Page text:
BMX helmets – what to consider.

BMX is a sport that has grown and developed considerably since the 70s when children too young to drive motocross started bike-racing on dirt tracks. Today, it’s an Olympic sport practiced all over the world. But regardless of your level, or which BMX discipline you prefer, wearing a helmet while riding your BMX bike is always wise.

BMX racing on a dirt track with jumps and berms is fast and fun. But it’s also a tough sport with narrow margins and many BMX riders who race use an enduro or downhill helmet that offers protection for both the head and face.

Meanwhile, riders who are more into freestyle or street disciplines, where the speed is lower, but the jumps, curbs, steps, and other urban obstacles pose equal danger, tend to wear skateboard helmets instead. Which helmet you should choose is really a matter of taste.


Find a BMX helmet that fits…

Whatever type of helmet you pick, it’s vital that the helmet fits you properly. A helmet that is too big offers less protection. A helmet that is too small will be uncomfortable to wear and is likely not to be used at all. It should fit snugly on your head, without squeezing or chafing. Also, be sure that straps and adjustments are easy to use and in the right positions for you.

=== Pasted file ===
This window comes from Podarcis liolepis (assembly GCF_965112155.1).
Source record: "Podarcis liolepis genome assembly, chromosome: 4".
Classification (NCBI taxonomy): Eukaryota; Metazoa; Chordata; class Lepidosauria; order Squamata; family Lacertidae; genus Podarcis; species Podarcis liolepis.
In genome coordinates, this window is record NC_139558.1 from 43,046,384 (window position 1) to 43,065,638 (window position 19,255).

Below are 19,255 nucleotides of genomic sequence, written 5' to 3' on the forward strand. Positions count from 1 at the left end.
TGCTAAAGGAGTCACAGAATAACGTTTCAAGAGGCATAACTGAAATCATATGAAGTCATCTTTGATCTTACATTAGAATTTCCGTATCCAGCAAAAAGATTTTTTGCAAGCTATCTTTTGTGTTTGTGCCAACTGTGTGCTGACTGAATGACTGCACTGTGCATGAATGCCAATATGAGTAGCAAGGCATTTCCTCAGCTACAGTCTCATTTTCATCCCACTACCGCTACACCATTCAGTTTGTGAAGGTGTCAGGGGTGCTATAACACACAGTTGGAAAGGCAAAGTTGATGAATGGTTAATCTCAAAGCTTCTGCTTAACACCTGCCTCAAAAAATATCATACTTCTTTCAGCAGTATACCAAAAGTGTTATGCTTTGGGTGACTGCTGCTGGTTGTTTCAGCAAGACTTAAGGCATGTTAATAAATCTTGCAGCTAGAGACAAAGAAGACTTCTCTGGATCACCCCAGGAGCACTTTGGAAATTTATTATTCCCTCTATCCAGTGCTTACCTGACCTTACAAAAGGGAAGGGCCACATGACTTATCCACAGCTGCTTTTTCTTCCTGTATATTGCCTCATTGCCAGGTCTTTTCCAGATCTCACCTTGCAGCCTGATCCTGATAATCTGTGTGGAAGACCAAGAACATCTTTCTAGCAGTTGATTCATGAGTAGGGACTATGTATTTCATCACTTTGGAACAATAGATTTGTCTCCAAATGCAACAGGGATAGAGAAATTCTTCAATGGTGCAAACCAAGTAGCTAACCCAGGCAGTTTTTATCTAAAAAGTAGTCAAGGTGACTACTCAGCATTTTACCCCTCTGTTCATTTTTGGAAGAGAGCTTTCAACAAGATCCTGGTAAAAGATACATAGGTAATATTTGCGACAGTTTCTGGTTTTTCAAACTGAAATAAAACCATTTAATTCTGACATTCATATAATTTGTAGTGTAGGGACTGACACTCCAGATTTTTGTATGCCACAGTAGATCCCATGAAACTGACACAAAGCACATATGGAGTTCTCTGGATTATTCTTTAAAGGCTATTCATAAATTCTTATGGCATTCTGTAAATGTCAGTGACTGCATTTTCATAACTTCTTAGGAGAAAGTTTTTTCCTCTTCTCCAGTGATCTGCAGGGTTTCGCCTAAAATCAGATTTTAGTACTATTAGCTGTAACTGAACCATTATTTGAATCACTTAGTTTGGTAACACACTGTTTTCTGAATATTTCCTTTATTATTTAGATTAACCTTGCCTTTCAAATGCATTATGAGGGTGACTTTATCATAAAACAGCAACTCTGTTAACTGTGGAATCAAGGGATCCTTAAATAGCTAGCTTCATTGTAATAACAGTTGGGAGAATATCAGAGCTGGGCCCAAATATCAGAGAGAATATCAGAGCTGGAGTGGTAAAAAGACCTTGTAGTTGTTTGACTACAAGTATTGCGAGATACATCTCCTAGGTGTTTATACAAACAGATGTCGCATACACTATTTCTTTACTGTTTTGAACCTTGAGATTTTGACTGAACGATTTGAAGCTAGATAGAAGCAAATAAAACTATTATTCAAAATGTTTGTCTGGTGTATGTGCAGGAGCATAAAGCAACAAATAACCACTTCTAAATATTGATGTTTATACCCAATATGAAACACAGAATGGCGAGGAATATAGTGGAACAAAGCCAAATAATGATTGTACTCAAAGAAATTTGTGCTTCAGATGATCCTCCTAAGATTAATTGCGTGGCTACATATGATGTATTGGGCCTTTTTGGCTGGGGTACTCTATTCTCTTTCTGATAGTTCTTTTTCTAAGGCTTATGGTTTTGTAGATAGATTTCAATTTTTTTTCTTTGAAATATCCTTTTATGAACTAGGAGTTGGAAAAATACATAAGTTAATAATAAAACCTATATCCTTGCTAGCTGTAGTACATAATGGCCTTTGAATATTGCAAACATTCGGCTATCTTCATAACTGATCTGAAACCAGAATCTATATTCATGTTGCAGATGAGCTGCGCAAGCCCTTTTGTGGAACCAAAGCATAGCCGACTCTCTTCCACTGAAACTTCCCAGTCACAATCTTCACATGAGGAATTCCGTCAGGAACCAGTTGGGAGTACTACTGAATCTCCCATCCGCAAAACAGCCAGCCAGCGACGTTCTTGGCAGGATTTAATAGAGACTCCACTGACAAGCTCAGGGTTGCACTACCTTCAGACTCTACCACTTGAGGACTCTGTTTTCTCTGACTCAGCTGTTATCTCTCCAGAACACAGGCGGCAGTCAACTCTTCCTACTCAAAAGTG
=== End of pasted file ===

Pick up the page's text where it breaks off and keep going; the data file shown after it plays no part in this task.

If you choose an enduro or downhill helmet, make sure to find one with good ventilation that will help keep you cool, even in the fiercest of competitions.


…and features a Mips safety system.

Another aspect to consider when it comes to BMX helmets is whether it addresses rotational motion. But what is rotational motion? Let us explain.

If you fall and hit your head while riding your BMX bike, your head is most likely to hit the ground at an angle. Now of impact, a rotational motion occurs that can cause the head to rotate more or less, depending on the object or surface of impact. The energy from the impact can be directed further into the head, where it can cause injury to the brain. Rotational motion is thus the result of oblique impacts to the head.

The Mips safety system mimics the brain’s own natural protection, which lets the brain move slightly inside the skull. Our safety system consists of a low-friction layer that allows the head to move 10–15 mm inside the helmet in all directions and is designed to help redirect rotational motion away from the head in an oblique impact.

Straight vs. oblique impacts

Look for an approved BMX helmet with the Mips system.

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